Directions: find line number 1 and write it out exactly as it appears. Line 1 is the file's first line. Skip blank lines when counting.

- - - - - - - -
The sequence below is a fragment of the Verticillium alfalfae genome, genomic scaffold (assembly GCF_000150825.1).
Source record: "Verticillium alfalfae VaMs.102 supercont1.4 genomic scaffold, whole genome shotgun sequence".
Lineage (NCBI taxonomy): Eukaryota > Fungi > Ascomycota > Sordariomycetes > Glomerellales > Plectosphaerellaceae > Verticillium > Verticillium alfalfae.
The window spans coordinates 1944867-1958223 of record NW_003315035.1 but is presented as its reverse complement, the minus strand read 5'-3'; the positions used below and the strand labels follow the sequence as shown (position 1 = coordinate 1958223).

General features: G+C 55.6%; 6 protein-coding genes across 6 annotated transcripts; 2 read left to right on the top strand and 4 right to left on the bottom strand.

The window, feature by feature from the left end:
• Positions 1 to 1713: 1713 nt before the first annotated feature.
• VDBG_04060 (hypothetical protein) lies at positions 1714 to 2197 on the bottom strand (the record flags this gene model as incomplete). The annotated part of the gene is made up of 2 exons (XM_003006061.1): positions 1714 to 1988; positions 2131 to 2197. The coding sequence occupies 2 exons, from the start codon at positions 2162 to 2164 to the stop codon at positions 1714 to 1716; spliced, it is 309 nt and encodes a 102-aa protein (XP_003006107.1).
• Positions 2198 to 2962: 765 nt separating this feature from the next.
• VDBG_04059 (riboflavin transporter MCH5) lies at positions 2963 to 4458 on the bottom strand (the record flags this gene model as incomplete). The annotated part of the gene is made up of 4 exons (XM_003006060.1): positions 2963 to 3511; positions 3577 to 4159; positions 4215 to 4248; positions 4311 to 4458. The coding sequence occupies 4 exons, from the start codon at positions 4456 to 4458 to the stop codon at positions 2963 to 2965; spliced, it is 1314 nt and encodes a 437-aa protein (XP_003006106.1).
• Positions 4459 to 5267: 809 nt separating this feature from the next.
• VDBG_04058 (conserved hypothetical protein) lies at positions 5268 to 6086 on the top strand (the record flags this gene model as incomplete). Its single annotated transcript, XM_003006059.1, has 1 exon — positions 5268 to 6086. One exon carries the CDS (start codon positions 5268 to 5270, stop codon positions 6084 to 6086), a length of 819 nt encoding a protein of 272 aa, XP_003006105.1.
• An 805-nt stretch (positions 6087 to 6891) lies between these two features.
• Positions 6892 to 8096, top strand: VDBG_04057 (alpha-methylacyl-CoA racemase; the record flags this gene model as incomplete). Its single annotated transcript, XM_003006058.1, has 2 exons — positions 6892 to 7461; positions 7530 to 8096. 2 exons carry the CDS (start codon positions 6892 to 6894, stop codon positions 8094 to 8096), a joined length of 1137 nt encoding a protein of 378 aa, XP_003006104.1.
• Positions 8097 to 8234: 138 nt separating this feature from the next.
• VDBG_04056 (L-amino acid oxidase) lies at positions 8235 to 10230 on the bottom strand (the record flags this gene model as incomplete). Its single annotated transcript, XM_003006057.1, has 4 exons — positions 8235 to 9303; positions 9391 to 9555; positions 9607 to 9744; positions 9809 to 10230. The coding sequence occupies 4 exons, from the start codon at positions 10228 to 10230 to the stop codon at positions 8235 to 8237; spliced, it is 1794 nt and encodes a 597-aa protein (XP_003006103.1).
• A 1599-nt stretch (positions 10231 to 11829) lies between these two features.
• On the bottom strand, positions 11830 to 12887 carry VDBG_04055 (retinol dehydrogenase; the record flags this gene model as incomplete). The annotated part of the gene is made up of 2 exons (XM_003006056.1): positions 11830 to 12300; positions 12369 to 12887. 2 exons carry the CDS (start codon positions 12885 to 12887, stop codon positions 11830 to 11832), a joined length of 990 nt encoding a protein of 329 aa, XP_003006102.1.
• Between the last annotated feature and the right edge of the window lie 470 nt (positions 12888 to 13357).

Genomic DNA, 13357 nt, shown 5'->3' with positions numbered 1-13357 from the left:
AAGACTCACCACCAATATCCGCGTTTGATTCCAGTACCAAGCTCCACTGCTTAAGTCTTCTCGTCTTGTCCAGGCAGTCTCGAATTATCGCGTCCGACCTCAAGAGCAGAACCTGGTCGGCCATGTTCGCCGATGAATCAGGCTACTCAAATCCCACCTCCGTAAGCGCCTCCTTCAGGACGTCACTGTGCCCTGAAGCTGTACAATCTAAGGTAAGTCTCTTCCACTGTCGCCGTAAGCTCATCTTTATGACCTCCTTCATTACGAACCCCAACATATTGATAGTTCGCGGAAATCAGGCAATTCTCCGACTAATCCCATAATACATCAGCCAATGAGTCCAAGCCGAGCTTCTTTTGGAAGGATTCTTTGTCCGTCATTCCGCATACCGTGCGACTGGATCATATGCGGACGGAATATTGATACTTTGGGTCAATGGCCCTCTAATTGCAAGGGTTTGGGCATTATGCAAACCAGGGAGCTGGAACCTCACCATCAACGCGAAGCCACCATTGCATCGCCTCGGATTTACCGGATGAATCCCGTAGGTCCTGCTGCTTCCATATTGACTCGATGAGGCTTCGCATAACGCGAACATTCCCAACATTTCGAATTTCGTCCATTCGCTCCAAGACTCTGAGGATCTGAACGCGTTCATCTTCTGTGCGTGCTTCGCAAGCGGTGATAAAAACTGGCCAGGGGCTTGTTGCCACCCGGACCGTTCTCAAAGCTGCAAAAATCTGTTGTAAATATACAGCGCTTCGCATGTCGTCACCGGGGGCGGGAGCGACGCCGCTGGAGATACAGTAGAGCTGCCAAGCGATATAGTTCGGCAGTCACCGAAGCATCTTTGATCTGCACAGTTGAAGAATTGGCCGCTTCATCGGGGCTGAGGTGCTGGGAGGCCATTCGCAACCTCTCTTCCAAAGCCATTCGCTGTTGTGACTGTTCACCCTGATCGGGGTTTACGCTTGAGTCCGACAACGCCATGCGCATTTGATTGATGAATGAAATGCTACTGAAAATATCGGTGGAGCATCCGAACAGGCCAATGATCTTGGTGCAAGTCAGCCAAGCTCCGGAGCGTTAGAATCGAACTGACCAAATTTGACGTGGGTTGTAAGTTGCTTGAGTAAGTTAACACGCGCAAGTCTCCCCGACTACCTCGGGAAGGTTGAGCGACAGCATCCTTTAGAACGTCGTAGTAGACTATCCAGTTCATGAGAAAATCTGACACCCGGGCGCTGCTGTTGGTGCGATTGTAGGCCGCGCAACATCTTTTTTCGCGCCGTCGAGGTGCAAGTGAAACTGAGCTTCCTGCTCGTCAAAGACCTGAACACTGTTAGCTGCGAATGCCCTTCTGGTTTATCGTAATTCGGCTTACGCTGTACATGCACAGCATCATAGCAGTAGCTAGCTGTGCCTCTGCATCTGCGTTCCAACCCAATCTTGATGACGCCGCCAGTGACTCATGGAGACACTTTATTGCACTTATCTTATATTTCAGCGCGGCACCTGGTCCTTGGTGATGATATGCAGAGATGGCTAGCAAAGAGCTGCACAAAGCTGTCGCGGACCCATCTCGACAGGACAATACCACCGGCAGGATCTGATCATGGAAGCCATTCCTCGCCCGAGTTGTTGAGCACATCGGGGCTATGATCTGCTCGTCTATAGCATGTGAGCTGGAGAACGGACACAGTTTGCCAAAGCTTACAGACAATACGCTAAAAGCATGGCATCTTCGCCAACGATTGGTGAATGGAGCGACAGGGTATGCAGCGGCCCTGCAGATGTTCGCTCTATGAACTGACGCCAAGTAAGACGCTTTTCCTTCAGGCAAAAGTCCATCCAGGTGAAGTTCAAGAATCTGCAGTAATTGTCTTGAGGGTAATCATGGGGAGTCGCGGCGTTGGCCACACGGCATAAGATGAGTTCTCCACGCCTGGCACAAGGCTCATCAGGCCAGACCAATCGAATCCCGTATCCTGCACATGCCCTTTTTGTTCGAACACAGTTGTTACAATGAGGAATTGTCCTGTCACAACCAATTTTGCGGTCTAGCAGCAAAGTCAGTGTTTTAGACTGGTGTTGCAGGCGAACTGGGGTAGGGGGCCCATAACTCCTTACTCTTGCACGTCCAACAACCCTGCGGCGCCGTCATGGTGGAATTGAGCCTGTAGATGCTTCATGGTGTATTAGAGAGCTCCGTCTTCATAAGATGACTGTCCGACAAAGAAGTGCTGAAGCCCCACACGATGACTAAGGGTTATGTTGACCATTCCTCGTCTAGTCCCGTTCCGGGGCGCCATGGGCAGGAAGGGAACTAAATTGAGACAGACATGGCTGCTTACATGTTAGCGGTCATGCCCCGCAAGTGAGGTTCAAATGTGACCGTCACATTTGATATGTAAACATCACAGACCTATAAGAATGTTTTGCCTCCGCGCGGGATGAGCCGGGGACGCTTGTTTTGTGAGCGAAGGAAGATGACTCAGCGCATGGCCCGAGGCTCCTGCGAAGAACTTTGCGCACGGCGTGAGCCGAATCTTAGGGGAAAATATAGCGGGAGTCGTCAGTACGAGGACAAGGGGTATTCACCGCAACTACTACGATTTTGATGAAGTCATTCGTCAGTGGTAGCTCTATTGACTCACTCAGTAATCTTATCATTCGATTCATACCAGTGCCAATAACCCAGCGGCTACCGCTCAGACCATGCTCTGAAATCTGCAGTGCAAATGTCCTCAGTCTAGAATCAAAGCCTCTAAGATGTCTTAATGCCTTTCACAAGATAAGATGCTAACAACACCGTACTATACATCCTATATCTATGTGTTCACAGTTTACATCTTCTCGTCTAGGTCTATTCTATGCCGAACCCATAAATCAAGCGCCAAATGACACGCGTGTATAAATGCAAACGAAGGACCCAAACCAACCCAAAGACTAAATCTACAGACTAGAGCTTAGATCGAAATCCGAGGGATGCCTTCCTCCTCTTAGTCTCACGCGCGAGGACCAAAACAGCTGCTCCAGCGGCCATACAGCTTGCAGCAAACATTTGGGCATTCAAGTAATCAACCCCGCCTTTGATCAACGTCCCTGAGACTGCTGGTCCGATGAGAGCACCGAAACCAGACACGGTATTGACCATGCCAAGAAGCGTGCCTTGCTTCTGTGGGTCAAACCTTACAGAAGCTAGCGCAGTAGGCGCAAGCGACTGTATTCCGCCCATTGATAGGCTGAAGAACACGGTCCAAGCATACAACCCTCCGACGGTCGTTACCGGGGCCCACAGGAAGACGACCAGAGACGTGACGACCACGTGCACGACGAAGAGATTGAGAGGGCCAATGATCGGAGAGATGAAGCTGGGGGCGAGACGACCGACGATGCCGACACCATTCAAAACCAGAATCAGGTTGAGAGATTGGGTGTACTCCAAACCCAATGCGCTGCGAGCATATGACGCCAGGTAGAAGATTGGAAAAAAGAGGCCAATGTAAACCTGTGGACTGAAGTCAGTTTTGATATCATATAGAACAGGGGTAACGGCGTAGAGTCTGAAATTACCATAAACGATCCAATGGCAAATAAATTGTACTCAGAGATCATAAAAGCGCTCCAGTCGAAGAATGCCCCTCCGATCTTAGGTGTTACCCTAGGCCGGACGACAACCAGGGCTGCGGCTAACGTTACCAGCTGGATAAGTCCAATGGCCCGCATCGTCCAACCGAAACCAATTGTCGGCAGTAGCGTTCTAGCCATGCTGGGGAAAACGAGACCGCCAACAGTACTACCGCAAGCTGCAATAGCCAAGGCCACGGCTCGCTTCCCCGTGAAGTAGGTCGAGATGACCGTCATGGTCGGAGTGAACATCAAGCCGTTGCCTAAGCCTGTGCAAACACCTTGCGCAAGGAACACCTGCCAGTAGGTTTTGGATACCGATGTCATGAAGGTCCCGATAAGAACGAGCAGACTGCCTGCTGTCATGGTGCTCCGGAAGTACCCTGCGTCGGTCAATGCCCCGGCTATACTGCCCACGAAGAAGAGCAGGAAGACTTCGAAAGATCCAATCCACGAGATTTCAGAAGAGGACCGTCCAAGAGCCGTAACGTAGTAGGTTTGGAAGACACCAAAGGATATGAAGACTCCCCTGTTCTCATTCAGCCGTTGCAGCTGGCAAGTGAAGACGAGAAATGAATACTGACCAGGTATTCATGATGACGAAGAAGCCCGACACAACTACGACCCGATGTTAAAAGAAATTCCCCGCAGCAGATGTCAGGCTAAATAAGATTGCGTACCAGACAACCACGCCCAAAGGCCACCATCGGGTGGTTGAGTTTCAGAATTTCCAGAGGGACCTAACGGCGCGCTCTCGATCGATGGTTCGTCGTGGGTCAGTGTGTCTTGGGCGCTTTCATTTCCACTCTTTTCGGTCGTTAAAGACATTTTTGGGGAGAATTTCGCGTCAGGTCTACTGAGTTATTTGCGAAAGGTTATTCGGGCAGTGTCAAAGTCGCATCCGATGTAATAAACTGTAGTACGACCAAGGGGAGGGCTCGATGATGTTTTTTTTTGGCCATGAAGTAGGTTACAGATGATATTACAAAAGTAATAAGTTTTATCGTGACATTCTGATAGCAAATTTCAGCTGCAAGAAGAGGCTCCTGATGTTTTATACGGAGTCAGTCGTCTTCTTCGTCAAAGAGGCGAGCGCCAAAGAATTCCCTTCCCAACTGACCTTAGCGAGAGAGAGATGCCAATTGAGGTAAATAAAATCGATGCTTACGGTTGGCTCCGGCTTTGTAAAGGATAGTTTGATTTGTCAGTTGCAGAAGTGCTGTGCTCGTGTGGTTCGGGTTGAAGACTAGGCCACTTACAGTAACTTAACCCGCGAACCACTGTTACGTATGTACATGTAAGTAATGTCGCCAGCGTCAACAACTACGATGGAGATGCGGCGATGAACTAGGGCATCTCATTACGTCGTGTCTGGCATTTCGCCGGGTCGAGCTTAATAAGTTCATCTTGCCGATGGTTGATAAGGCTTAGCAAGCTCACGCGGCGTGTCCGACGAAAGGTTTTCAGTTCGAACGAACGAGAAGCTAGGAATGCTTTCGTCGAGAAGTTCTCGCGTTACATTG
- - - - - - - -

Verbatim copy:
The sequence below is a fragment of the Verticillium alfalfae genome, genomic scaffold (assembly GCF_000150825.1).